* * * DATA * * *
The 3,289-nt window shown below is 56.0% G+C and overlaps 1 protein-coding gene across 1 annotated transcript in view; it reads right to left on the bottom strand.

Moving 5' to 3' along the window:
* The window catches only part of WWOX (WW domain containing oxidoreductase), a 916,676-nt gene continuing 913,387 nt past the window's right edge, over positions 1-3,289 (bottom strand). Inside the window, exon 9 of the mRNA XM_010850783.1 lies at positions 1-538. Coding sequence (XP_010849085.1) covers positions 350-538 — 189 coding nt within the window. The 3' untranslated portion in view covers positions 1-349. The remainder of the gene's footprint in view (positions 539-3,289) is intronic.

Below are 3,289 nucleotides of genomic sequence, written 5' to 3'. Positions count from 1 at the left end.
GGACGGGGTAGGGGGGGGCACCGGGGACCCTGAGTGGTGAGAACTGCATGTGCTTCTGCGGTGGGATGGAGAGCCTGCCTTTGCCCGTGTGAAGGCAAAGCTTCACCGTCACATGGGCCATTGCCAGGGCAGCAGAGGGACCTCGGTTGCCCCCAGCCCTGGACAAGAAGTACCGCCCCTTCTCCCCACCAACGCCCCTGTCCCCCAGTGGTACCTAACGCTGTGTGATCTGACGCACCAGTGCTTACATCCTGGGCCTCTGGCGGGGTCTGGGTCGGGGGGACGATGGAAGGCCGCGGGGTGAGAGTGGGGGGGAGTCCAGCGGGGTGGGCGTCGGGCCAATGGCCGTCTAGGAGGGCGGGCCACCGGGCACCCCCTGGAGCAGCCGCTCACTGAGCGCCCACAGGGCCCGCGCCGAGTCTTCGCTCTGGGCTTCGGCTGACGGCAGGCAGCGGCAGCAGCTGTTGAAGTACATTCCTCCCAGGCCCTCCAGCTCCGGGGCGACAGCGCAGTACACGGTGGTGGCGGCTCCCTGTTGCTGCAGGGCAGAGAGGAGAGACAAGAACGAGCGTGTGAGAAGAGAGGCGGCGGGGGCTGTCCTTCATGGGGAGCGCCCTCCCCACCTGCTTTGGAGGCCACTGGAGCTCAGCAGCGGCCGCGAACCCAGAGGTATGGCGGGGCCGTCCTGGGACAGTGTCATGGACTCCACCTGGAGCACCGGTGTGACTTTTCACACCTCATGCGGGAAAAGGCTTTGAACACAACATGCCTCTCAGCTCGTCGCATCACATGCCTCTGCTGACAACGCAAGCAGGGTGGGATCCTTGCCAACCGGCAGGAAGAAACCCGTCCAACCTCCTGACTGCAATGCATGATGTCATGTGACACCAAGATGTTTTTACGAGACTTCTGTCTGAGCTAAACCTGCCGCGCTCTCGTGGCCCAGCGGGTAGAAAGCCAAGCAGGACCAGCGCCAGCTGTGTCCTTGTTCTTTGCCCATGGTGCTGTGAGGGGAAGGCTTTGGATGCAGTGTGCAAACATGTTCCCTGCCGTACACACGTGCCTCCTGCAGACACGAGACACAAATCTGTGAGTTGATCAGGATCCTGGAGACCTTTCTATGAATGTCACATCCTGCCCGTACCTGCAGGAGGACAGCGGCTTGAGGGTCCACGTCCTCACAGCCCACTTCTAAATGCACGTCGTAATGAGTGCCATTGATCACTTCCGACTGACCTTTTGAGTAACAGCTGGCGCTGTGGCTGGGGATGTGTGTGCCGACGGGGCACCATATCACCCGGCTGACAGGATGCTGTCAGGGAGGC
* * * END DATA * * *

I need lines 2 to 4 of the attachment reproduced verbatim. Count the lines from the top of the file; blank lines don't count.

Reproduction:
Moving 5' to 3' along the window:
* The window catches only part of WWOX (WW domain containing oxidoreductase), a 916,676-nt gene continuing 913,387 nt past the window's right edge, over positions 1-3,289 (bottom strand). Inside the window, exon 9 of the mRNA XM_010850783.1 lies at positions 1-538. Coding sequence (XP_010849085.1) covers positions 350-538 — 189 coding nt within the window. The 3' untranslated portion in view covers positions 1-349. The remainder of the gene's footprint in view (positions 539-3,289) is intronic.

Below are 3,289 nucleotides of genomic sequence, written 5' to 3'. Positions count from 1 at the left end.